I loved watching Ethan's success. You meet his character as a boy who is just filling up notebook after notebook with doodles, dreaming of being an illustrator in some capacity. He also created Figland orginally as a way for his teenage self to deal with his parents divorce. I love that he used art as an escape and a outlet for the difficult and complicated things he encountered in life. He found a productive and positive way to deal with his hardships. I love that.
Jules discovers this world of creative kids when she first attends Spirit in the Woods after her father as passed away when she's a teenager. She falls in love with this world and wants to be a part of it. She tries to have a career in comedic acting but it doesn't ultimately work out. She becomes a social worker and seems to be pretty good at it. Later in life she has the opportunity to return to the world of Spirit in the Woods to run the camp with her husband. They quit their jobs, leave the city and give it a shot. She ends up feeling disappointed about the experience and not renewing their post after the first summer. The whole scene where Dennis spells out why he thinks she is disappointed by the experience I think is just so good.
Jonah I think is the most tragic character with regard to "art." He feels his art was stolen from him as a child because of the whole Barry Grimes thing. And I agree, he was stolen from and just, frankly, abused through that relationship. I think Barry deserved a lot of jail time for his actions rather than the mediocre career he gets out of it. But anyway, because of this Jonah gives up on music and goes into robotics. By the time he's in his 40s he realizes he has really missed music all his life. Ethan encourages him to just do it for fun, just play music with anyone/for anyone. Jonah does, and he seems much happier for it. I love that even though maybe Jonah could have had a successful career in music by the time he realizes (or maybe admits) that he even wants that he is well into another career and he feels perhaps the time to pursue that has already passed. So he does it for fun-and he's content with that. I love it. Art doesn't have to be your career for it to be a meaningful and awesome part of your life. Just do it. Like Jonah.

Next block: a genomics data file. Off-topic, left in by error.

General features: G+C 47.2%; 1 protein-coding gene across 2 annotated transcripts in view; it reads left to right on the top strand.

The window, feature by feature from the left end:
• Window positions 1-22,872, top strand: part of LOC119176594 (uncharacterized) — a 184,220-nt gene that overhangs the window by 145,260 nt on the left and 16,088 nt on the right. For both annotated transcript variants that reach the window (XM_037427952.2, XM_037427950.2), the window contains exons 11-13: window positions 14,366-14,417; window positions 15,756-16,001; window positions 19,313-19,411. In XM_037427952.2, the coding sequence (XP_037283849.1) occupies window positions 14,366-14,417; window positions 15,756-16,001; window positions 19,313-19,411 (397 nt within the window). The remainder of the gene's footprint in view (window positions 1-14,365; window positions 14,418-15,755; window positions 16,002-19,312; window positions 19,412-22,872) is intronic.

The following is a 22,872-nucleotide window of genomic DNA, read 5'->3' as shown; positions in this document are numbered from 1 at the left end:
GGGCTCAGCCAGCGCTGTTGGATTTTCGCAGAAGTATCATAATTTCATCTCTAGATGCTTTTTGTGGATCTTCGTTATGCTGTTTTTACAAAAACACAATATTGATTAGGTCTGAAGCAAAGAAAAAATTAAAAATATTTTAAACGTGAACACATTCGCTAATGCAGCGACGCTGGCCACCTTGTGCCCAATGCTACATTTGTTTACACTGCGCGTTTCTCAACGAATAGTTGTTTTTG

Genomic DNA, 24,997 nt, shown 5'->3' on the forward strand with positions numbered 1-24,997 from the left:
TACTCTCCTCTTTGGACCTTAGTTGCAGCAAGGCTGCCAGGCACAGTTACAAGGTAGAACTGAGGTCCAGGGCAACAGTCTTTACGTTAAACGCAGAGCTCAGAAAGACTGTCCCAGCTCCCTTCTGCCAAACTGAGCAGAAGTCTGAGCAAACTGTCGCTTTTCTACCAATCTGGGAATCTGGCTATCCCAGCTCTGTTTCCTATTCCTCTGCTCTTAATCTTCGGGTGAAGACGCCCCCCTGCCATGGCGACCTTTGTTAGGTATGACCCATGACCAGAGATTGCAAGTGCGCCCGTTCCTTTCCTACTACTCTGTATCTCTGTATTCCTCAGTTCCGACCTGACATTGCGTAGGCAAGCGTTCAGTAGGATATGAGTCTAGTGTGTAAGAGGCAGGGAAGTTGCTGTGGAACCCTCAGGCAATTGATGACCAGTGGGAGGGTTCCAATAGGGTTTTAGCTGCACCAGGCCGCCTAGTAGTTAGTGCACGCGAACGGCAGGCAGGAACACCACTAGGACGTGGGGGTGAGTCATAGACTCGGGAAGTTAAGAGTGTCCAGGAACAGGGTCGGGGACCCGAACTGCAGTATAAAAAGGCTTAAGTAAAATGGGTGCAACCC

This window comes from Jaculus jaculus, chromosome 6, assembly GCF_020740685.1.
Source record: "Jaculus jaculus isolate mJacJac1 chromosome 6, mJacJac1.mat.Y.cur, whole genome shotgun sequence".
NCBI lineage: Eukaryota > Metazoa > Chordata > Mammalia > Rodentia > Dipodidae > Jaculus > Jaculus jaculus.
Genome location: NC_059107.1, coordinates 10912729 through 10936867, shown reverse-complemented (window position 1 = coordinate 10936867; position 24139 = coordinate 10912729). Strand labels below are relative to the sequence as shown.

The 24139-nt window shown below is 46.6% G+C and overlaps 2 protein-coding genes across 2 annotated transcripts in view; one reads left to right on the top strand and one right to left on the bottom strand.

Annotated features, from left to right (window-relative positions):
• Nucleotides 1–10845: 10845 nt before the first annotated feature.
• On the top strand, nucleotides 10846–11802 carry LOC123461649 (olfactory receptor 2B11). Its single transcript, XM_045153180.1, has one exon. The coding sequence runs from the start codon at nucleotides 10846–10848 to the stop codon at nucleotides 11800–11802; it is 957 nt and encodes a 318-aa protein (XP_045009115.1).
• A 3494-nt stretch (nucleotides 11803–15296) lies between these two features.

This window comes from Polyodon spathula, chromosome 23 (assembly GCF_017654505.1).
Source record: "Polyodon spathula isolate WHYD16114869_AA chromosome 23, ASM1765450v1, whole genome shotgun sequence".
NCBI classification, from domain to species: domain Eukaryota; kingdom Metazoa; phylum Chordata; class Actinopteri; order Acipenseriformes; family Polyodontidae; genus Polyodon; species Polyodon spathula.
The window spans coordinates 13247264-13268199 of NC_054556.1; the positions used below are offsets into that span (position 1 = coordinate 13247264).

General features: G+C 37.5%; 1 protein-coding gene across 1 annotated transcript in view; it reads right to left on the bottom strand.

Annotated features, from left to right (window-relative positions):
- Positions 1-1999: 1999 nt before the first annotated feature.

5.) Goodman Wolf.
First, what a cool name that is wasted on such a bad character. Here's an example of a rich kid getting away with a crime if there ever was one. Based on what Cathy told Jules, and the fact that Goodman did flee, I think it's pretty safe to say that he did rape Cathy. But instead of jail time he instead receives a life abroad supported by his parents and then his sister Ash with her husband's money.
Although it's perhaps a cliche, I really like that the book has Goodman starting out this absolutely beautiful and much loved/admired character and then by the end of the book he is this old, ugly, has nothing without the charity of his family, wreaked human being. It's fitting, I guess poetic justice? Is that what that saying means?
It's so sad/disgusting that he not only wreaked Cathy's adolescence, but he also very nearly ends Ash and Ethan's marriage by his life and willingness to accept his families support over the years. I think Ethan was right, Ash did choose her family over him by keeping the secret all those years. But I don't think that makes their marriage unrepairable. And in the end, they did reconcile.
6.) Did you cry a little when Ethan died? I did.
Ok, I'll stop rambling for now (I'll probably continue in the comments). What did you all think of the book? xo. Emma